As to what drives us and what we're actually going to do, these paragraphs herebelow are lifted more or less verbatim from the manifesto, which is actually the proposal I wrote for the Arts Council application, and says it all far better than I am able to do today:
"The intention is to establish and launch The Write Fantastic as an author-driven vehicle to promote the literature of the fantastic to new readers, reluctant readers, established readers who have not yet investigated contemporary fantasy. TWF comprises (at present) six professional writers with widely varying skills and experience, all of whom work within the fantasy genre.
"We will seek to raise the profile of fantasy writing on a national scale, by working within the media; in bookshops; in libraries; in schools; at writers' circles and reading groups; at conferences, conventions and literary festivals. We will give readings, talks and lectures; we will run workshops, and participate in panels and question & answer sessions. We will promote both our own work and the wider genre, through our activities and through distributing brochures, leaflets and other publications.
"Activities like this have become very much a part of the novelist's job in recent years, but generally on an individual and haphazard basis. By pooling our skills, resources and experience, we believe we can have a more significant effect. We would hope to benefit individually, through increased sales of our own titles, but it is important to us to promote other writers and the genre as a whole. The last ten years have seen dramatic changes in the book trade, to the point where the commercial imperative is to sell ever more copies of ever fewer books; range is sacrificed to turnover, and the same titles are promoted in the same discount offers throughout the trade. Bestsellers thrive, and everyone else suffers. This can be desperate on a personal level, for writers seen as 'mid-list'; it is also deeply harmful for literature in the long term, as publishers narrow their focus to what is currently successful, and more exciting or challenging writing that's not obviously commercial goes unpublished. TWF is a step towards countering this trend; we mean to bring readers in past the discount tables and the bestseller charts, to the shelves at the back of the shop where much of the most interesting in contemporary writing can be found. It's true of all genres, including 'literary fiction', but fantasy in particular tends to be labelled and dismissed; we need to persuade journalists, booksellers, librarians and readers that it's not all Tolkien and Terry Pratchett, nor indeed all Harry Potter. There is adult and literary fiction to be found under the fantasy imprints, and we intend to bring it to the fore."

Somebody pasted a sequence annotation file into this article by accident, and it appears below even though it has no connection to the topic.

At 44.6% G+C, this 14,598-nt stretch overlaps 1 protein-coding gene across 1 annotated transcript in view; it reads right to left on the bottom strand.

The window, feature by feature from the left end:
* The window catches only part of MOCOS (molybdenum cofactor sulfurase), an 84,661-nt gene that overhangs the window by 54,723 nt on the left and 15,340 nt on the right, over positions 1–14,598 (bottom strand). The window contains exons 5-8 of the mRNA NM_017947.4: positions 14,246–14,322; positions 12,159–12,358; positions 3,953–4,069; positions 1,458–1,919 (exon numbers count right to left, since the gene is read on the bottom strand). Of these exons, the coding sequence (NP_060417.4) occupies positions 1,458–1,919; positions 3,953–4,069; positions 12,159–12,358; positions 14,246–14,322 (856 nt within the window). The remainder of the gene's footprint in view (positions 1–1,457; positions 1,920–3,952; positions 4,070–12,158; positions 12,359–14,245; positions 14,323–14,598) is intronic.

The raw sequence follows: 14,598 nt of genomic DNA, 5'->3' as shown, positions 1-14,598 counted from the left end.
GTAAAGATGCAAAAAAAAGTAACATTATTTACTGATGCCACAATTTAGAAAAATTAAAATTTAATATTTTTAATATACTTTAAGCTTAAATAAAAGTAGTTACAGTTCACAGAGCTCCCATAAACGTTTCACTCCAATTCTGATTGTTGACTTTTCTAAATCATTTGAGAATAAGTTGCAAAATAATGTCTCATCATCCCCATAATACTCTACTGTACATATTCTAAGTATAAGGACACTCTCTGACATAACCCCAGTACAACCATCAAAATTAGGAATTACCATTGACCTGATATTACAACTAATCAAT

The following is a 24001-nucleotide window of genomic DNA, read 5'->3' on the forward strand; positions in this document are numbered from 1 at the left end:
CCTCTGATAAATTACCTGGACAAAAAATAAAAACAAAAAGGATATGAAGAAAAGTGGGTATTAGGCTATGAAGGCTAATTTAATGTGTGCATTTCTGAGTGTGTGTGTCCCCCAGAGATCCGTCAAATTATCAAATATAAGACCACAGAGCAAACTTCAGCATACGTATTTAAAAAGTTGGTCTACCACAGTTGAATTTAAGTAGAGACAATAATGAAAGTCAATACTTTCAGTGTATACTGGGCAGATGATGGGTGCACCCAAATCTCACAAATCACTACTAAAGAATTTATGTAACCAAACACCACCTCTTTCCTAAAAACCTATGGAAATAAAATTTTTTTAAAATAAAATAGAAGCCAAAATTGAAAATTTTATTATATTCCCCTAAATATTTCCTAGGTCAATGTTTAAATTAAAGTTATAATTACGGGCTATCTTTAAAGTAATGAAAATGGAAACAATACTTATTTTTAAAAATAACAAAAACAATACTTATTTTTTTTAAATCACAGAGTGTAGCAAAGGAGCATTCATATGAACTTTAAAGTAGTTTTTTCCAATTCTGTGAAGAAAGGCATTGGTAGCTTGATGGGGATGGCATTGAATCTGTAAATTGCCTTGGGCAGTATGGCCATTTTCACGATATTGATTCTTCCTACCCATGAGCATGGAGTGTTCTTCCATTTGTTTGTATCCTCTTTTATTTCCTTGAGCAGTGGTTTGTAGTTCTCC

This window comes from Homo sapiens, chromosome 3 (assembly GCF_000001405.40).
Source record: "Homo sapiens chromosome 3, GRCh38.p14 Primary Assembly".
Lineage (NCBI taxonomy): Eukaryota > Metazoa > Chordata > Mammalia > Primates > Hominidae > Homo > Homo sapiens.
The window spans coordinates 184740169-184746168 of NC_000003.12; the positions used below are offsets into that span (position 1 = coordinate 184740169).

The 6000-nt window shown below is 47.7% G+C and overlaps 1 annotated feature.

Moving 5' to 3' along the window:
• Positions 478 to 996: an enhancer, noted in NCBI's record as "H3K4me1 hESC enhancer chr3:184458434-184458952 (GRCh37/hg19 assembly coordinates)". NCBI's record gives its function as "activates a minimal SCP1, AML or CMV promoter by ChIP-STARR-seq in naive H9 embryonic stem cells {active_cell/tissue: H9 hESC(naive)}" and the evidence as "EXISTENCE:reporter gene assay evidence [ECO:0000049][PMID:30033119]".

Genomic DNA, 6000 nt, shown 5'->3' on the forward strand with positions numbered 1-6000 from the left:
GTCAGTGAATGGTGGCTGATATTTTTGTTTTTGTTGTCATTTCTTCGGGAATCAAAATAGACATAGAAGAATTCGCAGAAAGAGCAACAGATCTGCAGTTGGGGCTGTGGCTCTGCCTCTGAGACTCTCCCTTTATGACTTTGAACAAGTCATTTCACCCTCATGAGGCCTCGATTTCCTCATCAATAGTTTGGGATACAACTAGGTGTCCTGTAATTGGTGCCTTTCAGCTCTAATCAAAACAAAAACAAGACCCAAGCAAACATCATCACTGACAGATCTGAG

Which is necessarily a little pompous, but you get the idea. Watch out for the TWF Roadshow, hitting a city near you (sometime, sooner or later, maybe); visit our own website, which will contain updated schedules and much else besides; look out for leaflets, brochures, eventually books; tell your friends; read the novels...
In addition to the group's web site, The Write Fantastic maintain (intermittently) a communal LiveJournal, and a MySpace page. And, of course, the News and Events page of this website will carry details of Chaz'z forthcoming appearances.
Or contact for more information.